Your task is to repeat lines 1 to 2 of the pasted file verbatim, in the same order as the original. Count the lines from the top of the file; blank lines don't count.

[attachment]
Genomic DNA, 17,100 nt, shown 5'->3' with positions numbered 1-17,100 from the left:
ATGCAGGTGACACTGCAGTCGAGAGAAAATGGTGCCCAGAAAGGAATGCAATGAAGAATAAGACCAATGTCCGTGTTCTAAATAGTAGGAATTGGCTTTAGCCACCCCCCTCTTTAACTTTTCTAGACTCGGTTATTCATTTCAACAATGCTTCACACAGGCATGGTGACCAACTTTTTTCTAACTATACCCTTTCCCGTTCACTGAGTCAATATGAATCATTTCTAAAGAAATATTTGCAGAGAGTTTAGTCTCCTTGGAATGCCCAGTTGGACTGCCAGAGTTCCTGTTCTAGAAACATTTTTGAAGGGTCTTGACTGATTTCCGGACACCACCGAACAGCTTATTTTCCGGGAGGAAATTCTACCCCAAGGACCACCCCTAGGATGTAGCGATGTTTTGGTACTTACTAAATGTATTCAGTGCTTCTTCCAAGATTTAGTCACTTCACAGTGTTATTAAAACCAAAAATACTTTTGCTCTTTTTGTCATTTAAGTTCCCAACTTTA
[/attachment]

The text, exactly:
Genomic DNA, 17,100 nt, shown 5'->3' with positions numbered 1-17,100 from the left:
ATGCAGGTGACACTGCAGTCGAGAGAAAATGGTGCCCAGAAAGGAATGCAATGAAGAATAAGACCAATGTCCGTGTTCTAAATAGTAGGAATTGGCTTTAGCCACCCCCCTCTTTAACTTTTCTAGACTCGGTTATTCATTTCAACAATGCTTCACACAGGCATGGTGACCAACTTTTTTCTAACTATACCCTTTCCCGTTCACTGAGTCAATATGAATCATTTCTAAAGAAATATTTGCAGAGAGTTTAGTCTCCTTGGAATGCCCAGTTGGACTGCCAGAGTTCCTGTTCTAGAAACATTTTTGAAGGGTCTTGACTGATTTCCGGACACCACCGAACAGCTTATTTTCCGGGAGGAAATTCTACCCCAAGGACCACCCCTAGGATGTAGCGATGTTTTGGTACTTACTAAATGTATTCAGTGCTTCTTCCAAGATTTAGTCACTTCACAGTGTTATTAAAACCAAAAATACTTTTGCTCTTTTTGTCATTTAAGTTCCCAACTTTA